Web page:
Getting back to the main point, the Legacy Recording Conglomerates don't know to deal with anything in the new landscape, historically they've had difficulty with change. In the 1940s a startup called Capital Records changed the rules by sending free copies of records by their big signing (Frank Sinatra) to radio stations, eventually the 2 conglomerates of the time (RCA and Columbia) had to do the same to remain competitive. It is the up and coming independents who will figure out how to navigate the new landscape, all the big labels want is a return to the way it used to be.
Catalyst is one of the oldest MVC frameworks and very actively developed. Catalyst is also very stable, a few years ago the Catalyst team implemented the new Moose Object system for Perl and older Catalyst code still generally works. When I upgrade a system running Catalyst or redeploy my applications to a new system the major headache is from missed dependencies, but once I sort them out it is unusual to have to change code, and deprecations are infrequent and get long notice periods. When the new MOP object system (it is based on the Moose Object extension Catalyst already uses) ships in an upcoming Perl release your old Catalyst Code is still going to work, and as each release of Ruby and the path from Python 2 to 3 show, those other languages don't maintain the stability that Perl does.
The mechanical typewriter manufacturing lobby will back the move to force vi on the population at large, as 98% of the population will be unable to type anything as soon as the mandate was extended to all wordprocessing (which would be inevitable). The American Psychiatric Association would support an Emacs mandate instead as long as their members didn't have to use it. A truly beneficial mandate would be to require all Text Editing and Wordprocessing software to implement a wordstar compatible control set instead. For those of us who can touch-type the WordStar interface remains the only choice, and JOE is the one true editor!
The overall quality of instruction and graduates in many of these tech schools is often pretty low. Technical College not only costs more than Community College, but is an indication that you didn't have the academic chops to get through Community College. I can tell you how I would stack my resume pile if I was hiring and all that hr was providing was a brief summary: Experience+College, Experience (no degree), Self-taught limited experience, College Grad (no experience), Technical Trade School, No apparent Qualifications. Self study, some certifications, and anything you can do to demonstrate competency will put you ahead of the Trade School Graduate and at least equal to the no-experience college grad. Do it on your own or go to a legitimate college that fits your budget.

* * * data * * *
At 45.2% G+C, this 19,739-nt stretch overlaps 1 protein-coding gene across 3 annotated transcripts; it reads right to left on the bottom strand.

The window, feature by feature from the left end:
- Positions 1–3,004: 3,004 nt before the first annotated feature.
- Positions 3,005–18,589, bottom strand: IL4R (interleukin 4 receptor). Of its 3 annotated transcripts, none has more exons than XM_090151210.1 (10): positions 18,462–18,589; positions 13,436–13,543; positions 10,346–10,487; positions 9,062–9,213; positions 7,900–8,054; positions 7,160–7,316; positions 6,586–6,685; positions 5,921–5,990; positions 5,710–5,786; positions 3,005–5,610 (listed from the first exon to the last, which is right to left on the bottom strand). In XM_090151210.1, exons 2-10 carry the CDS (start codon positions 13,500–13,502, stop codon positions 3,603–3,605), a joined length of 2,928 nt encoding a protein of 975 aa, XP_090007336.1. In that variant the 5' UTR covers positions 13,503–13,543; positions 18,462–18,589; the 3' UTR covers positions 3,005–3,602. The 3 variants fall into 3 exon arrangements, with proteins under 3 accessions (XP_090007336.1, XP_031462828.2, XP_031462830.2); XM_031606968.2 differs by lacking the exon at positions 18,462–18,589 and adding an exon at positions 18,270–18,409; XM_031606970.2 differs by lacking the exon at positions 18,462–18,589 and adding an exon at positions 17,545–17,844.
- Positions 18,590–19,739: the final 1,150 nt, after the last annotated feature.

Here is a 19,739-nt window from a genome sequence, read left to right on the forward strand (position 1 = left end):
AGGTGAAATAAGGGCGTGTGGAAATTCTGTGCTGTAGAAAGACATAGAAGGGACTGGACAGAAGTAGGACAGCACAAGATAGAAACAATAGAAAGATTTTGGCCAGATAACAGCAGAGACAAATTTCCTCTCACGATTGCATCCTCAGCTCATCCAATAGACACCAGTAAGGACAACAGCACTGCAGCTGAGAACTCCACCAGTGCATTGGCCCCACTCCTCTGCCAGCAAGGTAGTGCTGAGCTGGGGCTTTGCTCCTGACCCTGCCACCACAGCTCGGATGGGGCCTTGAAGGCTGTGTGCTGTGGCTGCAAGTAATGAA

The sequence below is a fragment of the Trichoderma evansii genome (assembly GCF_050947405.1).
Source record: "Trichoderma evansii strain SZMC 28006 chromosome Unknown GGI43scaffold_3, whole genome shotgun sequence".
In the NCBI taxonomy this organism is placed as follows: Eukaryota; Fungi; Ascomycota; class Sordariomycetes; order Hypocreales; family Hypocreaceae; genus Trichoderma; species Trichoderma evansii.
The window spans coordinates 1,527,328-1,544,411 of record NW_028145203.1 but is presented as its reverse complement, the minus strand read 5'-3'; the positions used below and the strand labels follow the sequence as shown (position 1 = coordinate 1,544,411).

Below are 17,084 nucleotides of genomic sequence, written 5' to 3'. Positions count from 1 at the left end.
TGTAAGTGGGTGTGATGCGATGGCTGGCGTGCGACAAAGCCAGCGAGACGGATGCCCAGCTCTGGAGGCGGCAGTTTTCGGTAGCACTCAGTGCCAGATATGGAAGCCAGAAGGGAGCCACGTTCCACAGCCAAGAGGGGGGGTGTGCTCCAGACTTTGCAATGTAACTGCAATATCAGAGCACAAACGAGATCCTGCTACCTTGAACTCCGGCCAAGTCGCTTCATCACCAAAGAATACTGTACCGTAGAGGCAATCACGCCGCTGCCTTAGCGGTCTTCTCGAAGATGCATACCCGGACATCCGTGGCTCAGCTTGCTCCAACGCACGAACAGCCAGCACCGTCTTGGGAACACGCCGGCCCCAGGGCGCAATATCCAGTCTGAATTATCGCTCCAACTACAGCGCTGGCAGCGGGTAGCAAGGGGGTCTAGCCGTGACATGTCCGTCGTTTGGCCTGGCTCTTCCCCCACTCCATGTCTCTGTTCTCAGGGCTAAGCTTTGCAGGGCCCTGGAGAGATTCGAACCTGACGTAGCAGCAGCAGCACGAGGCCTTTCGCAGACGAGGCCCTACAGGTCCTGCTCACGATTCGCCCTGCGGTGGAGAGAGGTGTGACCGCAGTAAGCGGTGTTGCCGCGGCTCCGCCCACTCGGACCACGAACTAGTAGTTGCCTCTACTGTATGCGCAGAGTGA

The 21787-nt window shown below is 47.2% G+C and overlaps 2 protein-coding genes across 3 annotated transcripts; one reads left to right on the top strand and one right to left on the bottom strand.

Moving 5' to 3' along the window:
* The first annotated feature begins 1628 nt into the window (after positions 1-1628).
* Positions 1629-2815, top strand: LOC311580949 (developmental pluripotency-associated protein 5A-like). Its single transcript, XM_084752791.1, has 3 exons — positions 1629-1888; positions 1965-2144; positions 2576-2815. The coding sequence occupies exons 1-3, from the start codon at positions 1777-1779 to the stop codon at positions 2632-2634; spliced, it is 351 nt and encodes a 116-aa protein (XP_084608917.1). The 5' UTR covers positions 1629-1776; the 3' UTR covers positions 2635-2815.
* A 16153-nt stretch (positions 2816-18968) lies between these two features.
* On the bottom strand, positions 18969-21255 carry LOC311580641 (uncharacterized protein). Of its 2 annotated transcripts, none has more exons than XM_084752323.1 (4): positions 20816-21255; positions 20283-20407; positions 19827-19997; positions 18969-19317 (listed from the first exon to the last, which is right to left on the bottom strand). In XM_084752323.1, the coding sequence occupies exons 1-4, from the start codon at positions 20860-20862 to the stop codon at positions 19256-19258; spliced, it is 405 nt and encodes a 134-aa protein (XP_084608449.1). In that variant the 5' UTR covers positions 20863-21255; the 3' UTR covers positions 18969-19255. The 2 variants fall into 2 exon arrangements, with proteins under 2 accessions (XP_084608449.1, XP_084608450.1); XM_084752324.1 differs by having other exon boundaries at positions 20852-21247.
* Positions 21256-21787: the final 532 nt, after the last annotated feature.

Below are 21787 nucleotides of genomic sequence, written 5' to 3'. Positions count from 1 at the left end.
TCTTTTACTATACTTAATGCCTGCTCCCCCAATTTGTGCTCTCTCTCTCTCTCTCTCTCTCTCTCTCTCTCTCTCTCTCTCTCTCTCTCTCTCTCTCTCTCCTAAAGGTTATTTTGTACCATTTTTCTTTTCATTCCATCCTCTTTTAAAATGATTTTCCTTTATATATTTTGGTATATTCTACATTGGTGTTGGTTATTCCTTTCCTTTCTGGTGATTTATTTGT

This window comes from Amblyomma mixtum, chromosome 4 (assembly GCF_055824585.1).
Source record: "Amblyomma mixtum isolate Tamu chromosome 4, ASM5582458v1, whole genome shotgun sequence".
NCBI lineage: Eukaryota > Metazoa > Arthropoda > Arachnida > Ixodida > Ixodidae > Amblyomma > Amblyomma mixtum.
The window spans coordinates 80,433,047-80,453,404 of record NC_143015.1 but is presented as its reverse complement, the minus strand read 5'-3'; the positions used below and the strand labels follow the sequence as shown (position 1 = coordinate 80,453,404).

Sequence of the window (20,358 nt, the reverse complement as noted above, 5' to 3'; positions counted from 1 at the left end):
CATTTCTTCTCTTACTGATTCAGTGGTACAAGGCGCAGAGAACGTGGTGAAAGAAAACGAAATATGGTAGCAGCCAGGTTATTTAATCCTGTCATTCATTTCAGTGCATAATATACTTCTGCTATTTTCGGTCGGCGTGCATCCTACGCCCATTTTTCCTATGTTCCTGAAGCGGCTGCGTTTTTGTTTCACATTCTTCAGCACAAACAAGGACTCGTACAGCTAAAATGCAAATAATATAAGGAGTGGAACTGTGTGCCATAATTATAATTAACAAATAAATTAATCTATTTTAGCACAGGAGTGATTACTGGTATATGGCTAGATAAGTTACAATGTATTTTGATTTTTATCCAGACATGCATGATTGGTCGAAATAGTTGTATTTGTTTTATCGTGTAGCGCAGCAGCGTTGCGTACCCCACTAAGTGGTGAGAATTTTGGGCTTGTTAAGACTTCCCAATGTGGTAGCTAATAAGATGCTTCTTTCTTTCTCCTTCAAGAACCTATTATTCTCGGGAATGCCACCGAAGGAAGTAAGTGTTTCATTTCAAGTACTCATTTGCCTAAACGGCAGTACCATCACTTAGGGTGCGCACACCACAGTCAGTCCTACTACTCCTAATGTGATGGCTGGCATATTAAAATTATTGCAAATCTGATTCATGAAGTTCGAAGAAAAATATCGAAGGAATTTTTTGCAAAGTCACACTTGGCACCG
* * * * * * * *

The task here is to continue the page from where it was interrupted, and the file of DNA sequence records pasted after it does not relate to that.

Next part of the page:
Gary Johnson is even better than Ron Paul.
Former Governor, many similar views -- low spending, anti-war, consistent over time and a two term Governor to boot. He will be the Libertarian Party Nominee this year. Maybe the Republicans have finally marginalized themselves to the point where people are ready to pay attention to the Libertarian Party.
All of the copy protection nonsense the industry was doing with blu-ray really sours the customer experience. When a movie comes in from netflix I want it to just play. I don't want to perform a firmware or software update, I don't want to have to rip it to break the encryption (which most consumers aren't tech savvy enough to do anyway). Meanwhile I have a cheap multiregion DVD player and on my computer I have about 10 different programs that play DVDs pretty reliably.
A well mastered DVD looks pretty spectacular on my 27" 720P device, and while some BluRays do look even better, you need a larger 1080 device to really see a benefit from the higher resolutions.
I have 6 computers, and a dvd player that can play DVDs, but only 1 computer than can play BluRay, so there is a big convenience factor,
When I first bought my BluRay player I signed up for Netflix BluRay. Over time I realized that most of my titles were DVD only, and I was watching a lot on streaming, so I cancelled the BluRay option.
Several of the USB sticks I've purchased came with pre-installed malware which Windows dutifully executes when the stick is inserted. A few months ago I made a presentation and stuck one of these in someone else's machine, and their anti-virus actually detected the stick as containing a trojan, about effing time. Given that MS continues to support vendors including viruses (claiming them to be drivers or other necessary software) and executing them, I'm really surprised that a lot more malware hasn't spread this way. I'm also a little surprised that more malware authors have not broken MS Code Signing. As for the target systems it looks like they are living with their heads in the sand, it was just a matter of time for them to be targeted.